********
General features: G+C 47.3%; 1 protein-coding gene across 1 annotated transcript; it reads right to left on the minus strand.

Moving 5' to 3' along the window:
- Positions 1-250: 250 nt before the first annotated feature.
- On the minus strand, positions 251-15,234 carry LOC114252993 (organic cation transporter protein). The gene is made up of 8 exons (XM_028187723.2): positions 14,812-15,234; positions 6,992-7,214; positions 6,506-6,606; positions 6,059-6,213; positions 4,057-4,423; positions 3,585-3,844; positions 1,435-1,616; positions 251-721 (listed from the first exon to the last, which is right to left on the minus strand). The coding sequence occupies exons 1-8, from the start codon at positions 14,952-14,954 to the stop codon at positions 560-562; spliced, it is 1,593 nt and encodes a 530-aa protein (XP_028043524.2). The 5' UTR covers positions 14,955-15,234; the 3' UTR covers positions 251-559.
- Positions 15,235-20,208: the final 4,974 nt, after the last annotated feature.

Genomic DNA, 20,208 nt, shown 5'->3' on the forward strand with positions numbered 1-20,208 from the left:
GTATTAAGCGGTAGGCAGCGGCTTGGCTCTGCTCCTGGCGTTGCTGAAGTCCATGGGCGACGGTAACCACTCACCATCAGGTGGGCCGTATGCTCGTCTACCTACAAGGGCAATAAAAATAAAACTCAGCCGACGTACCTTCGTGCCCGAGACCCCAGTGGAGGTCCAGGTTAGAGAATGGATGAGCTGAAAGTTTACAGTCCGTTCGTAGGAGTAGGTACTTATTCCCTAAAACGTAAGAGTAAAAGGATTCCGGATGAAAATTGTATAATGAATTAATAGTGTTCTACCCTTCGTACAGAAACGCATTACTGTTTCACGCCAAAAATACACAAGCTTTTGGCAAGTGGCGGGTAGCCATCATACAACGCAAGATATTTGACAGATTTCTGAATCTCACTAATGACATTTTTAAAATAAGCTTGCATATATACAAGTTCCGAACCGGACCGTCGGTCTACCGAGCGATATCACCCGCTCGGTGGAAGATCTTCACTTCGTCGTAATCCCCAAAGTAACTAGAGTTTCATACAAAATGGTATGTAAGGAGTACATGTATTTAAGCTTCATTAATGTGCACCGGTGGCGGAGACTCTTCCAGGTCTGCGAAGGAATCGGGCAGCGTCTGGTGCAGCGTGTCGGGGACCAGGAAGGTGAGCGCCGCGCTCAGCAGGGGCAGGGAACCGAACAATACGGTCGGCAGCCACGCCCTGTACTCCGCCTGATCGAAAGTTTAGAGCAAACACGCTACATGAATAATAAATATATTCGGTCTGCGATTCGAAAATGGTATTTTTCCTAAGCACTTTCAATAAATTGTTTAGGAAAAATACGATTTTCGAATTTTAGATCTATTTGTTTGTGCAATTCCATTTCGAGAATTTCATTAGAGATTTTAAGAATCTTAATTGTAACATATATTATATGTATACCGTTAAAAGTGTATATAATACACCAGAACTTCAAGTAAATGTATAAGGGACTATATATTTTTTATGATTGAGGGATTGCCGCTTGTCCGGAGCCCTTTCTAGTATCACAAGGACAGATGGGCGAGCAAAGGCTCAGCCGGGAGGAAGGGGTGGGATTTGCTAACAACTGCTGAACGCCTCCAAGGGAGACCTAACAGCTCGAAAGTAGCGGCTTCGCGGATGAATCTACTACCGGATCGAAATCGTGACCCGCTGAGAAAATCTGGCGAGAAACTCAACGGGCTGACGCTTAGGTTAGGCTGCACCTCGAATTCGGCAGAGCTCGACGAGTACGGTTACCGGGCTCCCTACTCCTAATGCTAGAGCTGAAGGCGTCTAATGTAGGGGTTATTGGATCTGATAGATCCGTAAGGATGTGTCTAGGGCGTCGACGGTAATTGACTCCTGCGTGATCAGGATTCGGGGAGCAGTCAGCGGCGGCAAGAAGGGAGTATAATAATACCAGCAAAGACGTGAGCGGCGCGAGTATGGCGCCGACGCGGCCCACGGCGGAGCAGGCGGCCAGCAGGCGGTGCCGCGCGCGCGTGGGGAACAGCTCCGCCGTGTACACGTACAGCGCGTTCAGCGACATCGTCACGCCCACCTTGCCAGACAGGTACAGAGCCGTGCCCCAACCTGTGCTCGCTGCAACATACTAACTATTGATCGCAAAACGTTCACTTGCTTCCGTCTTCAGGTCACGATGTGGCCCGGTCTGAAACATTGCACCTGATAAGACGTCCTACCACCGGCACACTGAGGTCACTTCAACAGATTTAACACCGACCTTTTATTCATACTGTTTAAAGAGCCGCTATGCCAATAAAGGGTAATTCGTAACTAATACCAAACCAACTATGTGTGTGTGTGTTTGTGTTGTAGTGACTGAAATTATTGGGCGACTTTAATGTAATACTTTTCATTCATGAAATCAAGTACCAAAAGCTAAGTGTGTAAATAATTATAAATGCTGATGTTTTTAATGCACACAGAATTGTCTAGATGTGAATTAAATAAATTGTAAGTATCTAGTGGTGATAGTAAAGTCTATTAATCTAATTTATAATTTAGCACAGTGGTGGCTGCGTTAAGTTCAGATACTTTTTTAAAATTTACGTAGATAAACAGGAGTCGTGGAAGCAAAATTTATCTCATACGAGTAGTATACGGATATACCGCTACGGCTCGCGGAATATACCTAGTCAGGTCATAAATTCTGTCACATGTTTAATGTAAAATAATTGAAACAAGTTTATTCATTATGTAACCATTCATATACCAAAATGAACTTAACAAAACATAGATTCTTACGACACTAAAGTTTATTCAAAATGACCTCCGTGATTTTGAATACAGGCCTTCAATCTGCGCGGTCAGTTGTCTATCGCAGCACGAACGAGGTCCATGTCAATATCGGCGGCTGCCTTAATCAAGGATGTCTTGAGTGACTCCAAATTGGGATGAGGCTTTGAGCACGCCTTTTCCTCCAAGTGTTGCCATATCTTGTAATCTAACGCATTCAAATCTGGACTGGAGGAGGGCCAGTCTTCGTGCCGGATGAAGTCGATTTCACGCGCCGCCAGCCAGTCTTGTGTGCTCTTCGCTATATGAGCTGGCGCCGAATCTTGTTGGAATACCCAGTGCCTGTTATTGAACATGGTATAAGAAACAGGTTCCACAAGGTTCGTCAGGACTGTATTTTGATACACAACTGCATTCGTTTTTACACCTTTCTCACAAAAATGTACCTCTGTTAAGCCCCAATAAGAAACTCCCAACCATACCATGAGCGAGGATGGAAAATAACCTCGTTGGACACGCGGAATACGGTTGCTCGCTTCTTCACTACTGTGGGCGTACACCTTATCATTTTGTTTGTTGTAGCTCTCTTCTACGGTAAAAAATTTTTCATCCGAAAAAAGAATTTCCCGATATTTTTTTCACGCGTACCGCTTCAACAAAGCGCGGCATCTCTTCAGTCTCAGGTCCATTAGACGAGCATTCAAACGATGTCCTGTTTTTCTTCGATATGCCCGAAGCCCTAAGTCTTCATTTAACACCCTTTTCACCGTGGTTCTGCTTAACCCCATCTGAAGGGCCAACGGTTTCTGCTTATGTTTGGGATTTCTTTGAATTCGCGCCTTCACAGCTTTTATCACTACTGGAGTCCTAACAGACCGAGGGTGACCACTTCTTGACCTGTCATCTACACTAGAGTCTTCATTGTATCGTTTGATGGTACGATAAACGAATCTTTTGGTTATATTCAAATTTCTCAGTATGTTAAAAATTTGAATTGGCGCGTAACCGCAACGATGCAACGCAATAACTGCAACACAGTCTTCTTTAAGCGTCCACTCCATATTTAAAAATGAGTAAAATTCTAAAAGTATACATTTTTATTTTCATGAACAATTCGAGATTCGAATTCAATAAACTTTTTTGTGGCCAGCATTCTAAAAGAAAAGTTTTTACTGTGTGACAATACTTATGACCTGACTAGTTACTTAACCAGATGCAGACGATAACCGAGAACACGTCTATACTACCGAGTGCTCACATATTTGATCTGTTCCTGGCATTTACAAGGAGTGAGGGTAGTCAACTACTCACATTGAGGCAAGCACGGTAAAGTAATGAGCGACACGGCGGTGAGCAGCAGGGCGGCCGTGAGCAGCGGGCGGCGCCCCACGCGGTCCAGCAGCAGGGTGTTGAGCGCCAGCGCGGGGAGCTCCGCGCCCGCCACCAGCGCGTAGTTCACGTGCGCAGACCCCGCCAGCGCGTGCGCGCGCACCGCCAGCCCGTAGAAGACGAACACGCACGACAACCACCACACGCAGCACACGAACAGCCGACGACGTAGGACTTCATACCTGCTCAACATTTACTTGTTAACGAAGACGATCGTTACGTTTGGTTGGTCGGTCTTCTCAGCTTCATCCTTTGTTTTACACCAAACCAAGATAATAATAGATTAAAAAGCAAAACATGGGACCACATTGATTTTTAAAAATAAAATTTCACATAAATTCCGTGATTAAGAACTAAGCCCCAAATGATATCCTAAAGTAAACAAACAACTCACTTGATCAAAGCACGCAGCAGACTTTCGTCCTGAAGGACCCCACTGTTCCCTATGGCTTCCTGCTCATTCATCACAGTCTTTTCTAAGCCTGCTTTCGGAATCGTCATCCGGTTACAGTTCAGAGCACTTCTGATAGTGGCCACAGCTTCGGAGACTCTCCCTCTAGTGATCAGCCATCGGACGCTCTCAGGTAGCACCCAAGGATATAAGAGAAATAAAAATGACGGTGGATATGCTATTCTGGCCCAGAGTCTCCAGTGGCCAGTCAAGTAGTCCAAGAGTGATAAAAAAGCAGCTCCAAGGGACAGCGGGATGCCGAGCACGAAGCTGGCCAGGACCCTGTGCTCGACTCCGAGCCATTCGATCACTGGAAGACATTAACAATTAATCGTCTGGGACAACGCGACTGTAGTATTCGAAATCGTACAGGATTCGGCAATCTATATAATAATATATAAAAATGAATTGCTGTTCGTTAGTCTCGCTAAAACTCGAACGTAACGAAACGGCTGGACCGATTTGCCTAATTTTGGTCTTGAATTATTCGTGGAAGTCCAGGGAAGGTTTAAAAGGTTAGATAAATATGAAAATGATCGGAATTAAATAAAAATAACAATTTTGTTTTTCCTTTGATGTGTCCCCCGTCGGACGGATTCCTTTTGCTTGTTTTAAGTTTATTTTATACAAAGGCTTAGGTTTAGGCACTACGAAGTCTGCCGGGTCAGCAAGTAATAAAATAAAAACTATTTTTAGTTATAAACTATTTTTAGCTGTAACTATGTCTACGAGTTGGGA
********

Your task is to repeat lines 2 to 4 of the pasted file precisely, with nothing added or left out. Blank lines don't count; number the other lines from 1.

Moving 5' to 3' along the window:
- Positions 1-250: 250 nt before the first annotated feature.
- On the minus strand, positions 251-15,234 carry LOC114252993 (organic cation transporter protein). The gene is made up of 8 exons (XM_028187723.2): positions 14,812-15,234; positions 6,992-7,214; positions 6,506-6,606; positions 6,059-6,213; positions 4,057-4,423; positions 3,585-3,844; positions 1,435-1,616; positions 251-721 (listed from the first exon to the last, which is right to left on the minus strand). The coding sequence occupies exons 1-8, from the start codon at positions 14,952-14,954 to the stop codon at positions 560-562; spliced, it is 1,593 nt and encodes a 530-aa protein (XP_028043524.2). The 5' UTR covers positions 14,955-15,234; the 3' UTR covers positions 251-559.